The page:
The long gap between the announcement and the release, along with its numerous flaws, all point toward a difficult development cycle. You can see this in the number of features dropped from the game over the course of its production. Ride to Hell originally included hundreds of licensed songs and a much more open world for the characters to traverse. "Everything about its lifespan and publishing suggests Ride to Hell's owners just wanted to salvage whatever work had been done and get on with life," concluded Kotaku's Owen Good.

Rambo: The Video Game

Movie tie-in games are usually hit or miss when it comes to quality, but Sylvester Stallone is one actor who seems to consistently strike out when it comes to video games adaptations of his films. 1995's Judge Dredd was about as uninteresting as the movie that spawned it, while 2002's Rocky was a glitchy mess. It should come as no surprise that 2014's Rambo: The Video Game was less than stellar, but it's still a bummer considering how perfectly suited some of the Rambo flicks were for video games.


Rambo: The Video Game arrived six years after the previous Rambo film and five years before the next, making it weird timing for an adaptation. Whatever motivated its development and release, the game debuted as a barely-functioning mess that wasted its lead character and premise. "Rambo: The Video Game just disappoints, over and over," Robert Workman of Shacknews wrote in his review. "Go watch the movies instead."

Vroom in the Night Sky

The fact that 2017's Vroom in the Night Sky was a launch title for the Nintendo Switch is genuinely haunting. The cutesy magical racing game feels half-baked in every regard. It's not at all the kind of release that would inspire confidence in a new console. Though it has many flaws, the biggest strike against Vroom in the Sky is its lack of content. There's barely enough there to justify the purchase. You can complete the game within 1-2 hours, but even those brief races feel inconsequential and buggy. The graphics are low quality and collecting Stardust to buy new bikes for your character feels pointless since the controls are laggy and imprecise no matter which vehicle you're using.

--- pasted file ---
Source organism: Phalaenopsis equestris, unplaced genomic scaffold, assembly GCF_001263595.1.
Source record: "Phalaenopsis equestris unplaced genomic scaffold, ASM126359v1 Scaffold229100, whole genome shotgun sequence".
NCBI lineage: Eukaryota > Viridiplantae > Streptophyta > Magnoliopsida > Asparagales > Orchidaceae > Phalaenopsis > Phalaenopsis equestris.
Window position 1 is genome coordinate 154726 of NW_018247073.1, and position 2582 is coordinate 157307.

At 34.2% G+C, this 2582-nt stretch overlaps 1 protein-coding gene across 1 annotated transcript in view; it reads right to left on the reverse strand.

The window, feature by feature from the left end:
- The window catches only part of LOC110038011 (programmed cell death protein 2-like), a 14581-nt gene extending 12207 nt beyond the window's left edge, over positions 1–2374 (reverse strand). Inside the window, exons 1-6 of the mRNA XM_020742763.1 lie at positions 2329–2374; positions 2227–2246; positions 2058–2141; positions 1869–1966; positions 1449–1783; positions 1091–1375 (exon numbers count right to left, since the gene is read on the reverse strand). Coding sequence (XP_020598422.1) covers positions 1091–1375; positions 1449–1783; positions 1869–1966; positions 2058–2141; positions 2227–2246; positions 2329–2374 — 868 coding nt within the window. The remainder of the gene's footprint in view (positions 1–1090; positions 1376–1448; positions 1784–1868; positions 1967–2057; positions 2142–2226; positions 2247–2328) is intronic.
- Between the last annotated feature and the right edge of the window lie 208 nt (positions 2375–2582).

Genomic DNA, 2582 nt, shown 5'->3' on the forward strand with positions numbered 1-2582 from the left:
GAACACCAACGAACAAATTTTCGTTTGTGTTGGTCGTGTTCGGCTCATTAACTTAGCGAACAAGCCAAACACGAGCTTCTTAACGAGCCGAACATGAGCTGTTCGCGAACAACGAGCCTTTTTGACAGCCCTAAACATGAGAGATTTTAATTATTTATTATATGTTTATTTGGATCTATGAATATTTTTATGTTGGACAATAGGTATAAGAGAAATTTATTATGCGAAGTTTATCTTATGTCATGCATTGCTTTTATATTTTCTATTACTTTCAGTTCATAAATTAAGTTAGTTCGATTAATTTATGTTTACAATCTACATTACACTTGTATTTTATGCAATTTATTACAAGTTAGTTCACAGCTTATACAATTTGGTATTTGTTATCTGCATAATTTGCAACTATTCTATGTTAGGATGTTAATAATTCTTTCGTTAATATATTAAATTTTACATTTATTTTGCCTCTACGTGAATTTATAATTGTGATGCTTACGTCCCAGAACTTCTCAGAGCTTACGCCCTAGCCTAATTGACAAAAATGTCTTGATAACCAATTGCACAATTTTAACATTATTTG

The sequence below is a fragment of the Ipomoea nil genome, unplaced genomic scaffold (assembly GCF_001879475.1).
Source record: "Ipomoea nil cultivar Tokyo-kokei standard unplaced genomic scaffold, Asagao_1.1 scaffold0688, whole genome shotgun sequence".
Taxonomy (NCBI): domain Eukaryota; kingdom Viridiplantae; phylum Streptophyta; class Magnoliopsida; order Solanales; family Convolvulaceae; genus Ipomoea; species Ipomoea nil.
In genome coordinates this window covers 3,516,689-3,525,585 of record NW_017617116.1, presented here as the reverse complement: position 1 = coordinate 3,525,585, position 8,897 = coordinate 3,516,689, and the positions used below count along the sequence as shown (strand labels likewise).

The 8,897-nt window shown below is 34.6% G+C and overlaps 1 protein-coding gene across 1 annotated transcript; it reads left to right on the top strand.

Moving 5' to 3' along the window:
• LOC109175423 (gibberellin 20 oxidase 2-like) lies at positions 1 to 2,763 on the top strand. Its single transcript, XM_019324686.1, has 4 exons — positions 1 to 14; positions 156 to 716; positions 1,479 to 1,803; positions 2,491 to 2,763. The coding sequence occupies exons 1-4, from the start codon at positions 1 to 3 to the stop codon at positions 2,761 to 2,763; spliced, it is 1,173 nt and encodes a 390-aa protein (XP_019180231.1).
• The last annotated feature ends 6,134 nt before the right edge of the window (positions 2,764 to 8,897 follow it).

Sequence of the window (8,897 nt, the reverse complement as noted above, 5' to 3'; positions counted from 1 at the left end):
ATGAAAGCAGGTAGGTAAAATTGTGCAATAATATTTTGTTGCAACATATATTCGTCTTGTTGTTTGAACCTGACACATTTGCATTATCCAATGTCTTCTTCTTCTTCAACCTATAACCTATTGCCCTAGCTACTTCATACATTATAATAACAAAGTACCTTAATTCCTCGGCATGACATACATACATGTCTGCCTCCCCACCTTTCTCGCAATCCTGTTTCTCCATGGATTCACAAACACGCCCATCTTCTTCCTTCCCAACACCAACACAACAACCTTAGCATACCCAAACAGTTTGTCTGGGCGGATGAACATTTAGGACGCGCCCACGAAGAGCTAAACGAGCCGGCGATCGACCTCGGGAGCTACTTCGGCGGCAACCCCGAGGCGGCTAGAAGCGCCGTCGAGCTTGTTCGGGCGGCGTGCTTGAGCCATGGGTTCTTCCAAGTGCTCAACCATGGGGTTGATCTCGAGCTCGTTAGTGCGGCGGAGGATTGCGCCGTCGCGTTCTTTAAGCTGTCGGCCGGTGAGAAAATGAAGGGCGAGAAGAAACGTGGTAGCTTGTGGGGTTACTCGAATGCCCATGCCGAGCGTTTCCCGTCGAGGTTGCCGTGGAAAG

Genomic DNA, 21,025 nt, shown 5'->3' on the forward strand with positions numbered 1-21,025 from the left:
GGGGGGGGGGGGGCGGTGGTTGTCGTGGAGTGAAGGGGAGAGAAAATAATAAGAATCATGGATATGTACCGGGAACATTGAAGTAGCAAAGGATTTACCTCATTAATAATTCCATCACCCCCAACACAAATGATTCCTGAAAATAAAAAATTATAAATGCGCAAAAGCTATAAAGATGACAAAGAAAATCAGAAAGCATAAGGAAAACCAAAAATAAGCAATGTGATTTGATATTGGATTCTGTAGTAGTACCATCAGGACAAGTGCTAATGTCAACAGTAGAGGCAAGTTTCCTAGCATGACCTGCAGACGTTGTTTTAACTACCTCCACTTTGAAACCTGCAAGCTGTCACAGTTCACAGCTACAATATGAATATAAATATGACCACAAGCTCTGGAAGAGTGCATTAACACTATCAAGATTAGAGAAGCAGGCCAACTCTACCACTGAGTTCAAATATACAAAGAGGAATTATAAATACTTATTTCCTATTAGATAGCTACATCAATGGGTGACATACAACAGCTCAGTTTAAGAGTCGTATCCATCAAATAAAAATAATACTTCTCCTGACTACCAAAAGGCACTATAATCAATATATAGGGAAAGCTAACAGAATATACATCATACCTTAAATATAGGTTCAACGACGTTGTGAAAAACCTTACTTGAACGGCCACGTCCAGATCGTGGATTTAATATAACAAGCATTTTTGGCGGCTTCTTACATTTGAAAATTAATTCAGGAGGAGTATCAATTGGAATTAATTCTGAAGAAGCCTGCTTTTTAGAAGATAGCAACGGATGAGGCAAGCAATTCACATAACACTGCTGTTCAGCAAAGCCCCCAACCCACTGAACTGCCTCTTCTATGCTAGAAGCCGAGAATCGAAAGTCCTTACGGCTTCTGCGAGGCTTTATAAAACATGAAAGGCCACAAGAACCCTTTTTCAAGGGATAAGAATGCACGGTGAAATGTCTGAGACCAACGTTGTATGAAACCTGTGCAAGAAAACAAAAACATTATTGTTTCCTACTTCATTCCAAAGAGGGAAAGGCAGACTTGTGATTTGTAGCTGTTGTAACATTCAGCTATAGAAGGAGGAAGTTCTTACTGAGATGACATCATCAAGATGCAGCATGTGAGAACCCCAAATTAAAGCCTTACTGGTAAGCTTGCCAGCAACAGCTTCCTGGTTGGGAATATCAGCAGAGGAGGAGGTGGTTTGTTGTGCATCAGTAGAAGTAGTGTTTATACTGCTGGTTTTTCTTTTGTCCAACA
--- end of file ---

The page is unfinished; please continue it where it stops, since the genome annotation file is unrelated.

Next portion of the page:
Even a later patch seemed to focus on all of the wrong elements. Developer Poisoft updated the poor Japanese-to-English translation of the script — which featured such incredible lines as "Now I am the wind!" — to clear up a bit of the dialogue. Unfortunately, the patch only made the game worse, filling the text with typos and grammatical errors.

Fighter Within

This 2013 launch title for the Xbox One intended to take full advantage of the Kinect's abilities, offering a chance for gamers to feel like they're in a real fight. Unfortunately, as pointed out by Polygon's Danielle Riendeau, Fighter Within failed to properly read player movements, resulting in a game plagued by "rampant technical issues and iffy writing." Most of the game's reviews seemed to concur with this sentiment, with critics and fans alike observing the game had a solid premise marred by bugs and unresponsive controls.


The real bummer is that this was the second game in the series to suffer the same issues, coming after the equally-reviled Xbox 360 Kinect title Fighters Uncaged. "Yes, the motion tracking isn't as bad as in Fighters Uncaged, and yes, at least there's two-player combat this time," wrote Mark Walton of GameSpot. "But that's pretty much like applying lipstick to an ugly pig."

Afro Samurai 2: Revenge of Kuma

The first video game adaptation of the Afro Samurai anime was a middling affair. At the very least, much like the show that inspired it, the game featured a fantastic soundtrack from RZA. Sadly, the 2015 follow-up Afro Samurai 2: Revenge of Kuma, planned as the first episode of three in a new story, was significantly worse.


Kotaku's Mike Fahey found himself unable to finish the game, instead spending the bulk of his review detailing the many technical, including unresponsive controls and constant freezing. Revenge of Kuma was a critical disaster and the developers at Versus Evil pulled the game from sale, declaring it a failure and announcing that the remaining episodes would not be made. "We're returning all the money ... we're putting out an apology saying 'sorry about this," said Versus Evil general manager Steve Escalante. Not even a solid RZA soundtrack could salvage this one.

Fast & Furious: Showdown

Vin Diesel once starred in The Pacifier, a film where he plays a Navy SEAL tasked with taking care of five children. The movie was terrible, so the fact that Vin Diesel declined an appearance or use of his likeness in the 2013 video game adaptation of one of his biggest franchises should give you pause.


As a concept, a game based on remixed set pieces from the Fast & Furious movies has a lot of potential. Unfortunately, Fast & Furious: Showdown is such a mess even fans of the films hated it, citing awful controls and missions that would glitch to the point of being impossible to complete. Worst of all, the game squandered  the potential for fun inherent in the source material. "Fast & Furious: Showdown fails on practically every level to capture any of its cinematic brethren's frantic energy and enthusiasm for lovely destruction," asserted IGN's Marty Sliva.